Why You Shouldn’t Panic

By Jake T. Erlendson on January 28, 2016

The stock market is the only market where things go on sale and all the customers run out of the store….

          Twitter Tweet

We are sharing this tweet, which takes a wry look at investor behavior, because it’s important to remember the impulse of investors to bolt when the stock market is struggling like it has since the start of 2016.

Long-term investors should try not to get stressed out about the short-term direction of the market. Of course, if your time horizon isn’t long, your money should be invested elsewhere.

There certainly has been a tremendous amount of coverage of the stock market gyrations since the start of the New Year. What you shouldn’t do, however, is assume that the intense media focus that inevitably appears when the market drags us along on a thrill ride means that you need to take some kind of action.

Here’s a chart of what’s happened to the three major benchmarks – Standard & Poor’s 500, Dow Jones Industrial Average and the NASDAQ – in the past one-month period ending on Jan. 8, 2016. Looking at the chart, you can’t miss seeing the precipitous slide since the end of the year.

One-Month Returns






Admittedly, the steep drop looks scary and the negative returns have caused some investors to run for the exits.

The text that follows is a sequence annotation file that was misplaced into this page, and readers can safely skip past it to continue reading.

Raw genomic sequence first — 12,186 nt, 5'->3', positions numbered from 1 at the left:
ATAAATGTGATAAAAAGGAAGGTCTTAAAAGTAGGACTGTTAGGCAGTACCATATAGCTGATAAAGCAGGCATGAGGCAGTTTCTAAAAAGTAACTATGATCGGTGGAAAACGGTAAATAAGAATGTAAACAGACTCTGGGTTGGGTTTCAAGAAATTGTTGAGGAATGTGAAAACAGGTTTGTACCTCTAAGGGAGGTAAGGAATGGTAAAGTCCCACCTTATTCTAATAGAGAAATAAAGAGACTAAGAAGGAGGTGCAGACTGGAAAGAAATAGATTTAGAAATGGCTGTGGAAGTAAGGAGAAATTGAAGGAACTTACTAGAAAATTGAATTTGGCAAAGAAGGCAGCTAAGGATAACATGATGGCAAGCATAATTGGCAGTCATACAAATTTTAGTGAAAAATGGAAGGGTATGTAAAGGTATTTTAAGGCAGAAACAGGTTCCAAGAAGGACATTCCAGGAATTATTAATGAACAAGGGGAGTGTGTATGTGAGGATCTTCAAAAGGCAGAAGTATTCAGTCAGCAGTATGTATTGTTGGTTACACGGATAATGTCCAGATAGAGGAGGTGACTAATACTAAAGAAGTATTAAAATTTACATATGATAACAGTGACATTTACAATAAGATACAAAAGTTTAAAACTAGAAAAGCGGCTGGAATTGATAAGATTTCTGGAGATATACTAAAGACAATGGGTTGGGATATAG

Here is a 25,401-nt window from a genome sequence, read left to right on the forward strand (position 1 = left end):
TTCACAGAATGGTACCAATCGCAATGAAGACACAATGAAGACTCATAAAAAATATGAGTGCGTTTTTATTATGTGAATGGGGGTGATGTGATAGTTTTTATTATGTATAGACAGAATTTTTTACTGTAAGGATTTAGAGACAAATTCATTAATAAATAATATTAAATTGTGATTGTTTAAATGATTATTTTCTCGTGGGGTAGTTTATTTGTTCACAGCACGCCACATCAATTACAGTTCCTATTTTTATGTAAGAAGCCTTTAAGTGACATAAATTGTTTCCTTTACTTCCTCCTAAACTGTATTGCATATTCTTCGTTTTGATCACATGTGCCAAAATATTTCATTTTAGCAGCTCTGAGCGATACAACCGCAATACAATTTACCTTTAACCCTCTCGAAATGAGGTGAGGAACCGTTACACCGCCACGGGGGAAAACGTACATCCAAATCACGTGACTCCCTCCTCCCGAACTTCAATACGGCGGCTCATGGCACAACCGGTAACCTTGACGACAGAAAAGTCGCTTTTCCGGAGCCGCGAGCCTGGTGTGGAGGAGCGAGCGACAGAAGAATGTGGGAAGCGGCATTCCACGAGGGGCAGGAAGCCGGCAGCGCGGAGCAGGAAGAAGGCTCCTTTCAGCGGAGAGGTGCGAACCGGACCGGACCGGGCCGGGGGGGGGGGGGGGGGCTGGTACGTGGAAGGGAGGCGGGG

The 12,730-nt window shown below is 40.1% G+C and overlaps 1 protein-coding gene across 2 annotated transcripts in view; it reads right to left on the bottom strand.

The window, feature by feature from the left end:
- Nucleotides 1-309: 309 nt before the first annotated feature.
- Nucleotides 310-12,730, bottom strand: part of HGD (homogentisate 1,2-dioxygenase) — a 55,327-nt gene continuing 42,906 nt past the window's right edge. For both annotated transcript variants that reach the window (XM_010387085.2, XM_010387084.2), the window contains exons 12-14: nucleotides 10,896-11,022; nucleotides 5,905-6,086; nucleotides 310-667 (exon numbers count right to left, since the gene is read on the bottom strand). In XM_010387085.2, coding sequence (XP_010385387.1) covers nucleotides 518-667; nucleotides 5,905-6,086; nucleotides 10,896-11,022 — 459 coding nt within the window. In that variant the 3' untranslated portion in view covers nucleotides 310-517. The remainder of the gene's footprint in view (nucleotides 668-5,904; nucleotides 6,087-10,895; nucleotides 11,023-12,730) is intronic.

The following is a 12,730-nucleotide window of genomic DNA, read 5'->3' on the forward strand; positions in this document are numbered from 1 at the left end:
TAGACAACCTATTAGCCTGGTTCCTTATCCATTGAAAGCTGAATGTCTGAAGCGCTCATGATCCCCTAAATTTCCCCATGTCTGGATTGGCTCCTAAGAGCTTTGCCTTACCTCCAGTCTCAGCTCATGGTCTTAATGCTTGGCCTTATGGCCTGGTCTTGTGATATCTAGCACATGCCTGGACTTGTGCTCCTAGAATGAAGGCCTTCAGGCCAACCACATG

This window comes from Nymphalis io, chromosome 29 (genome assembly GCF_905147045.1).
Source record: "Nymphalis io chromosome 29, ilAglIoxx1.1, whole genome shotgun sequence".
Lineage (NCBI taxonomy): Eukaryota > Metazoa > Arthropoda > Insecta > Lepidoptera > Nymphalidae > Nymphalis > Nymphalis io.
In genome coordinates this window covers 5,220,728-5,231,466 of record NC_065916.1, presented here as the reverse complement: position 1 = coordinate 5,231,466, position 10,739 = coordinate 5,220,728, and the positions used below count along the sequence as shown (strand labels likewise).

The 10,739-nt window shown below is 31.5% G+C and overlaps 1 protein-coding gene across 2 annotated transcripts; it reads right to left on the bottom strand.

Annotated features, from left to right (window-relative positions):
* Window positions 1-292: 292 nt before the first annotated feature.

12-Month Returns

But now let’s take a longer perspective on what’s been happening on Wall Street by checking stock returns during past 12 months. When you take the longer view, the picture doesn’t seem so dire.






The one-year chart shows that stocks are close to what they were back in January 2015. In addition, the current equity drop isn’t even the worst that occurred during the past year.

Over decades, stocks have significantly increased in value, but over some shorter time periods, such as a day, a week, a month or even a year or two, stocks have disappointed.

To illustrate this, let’s take a look at the three major stock benchmarks over the past five years.






During these five years, equities have taken their hits, but over all they have rewarded patient investors.

Bottom line:

The behavior of stocks might seem infuriating, but it’s their built-in volatility that makes them valuable. If they exhibited the steady reliability of a certificate of deposit, the returns they generated would be as low as what you can expect with a CD.

Don’t listen to the short-term noise of the market. Just tune it out and stick with your long-term investment plan.



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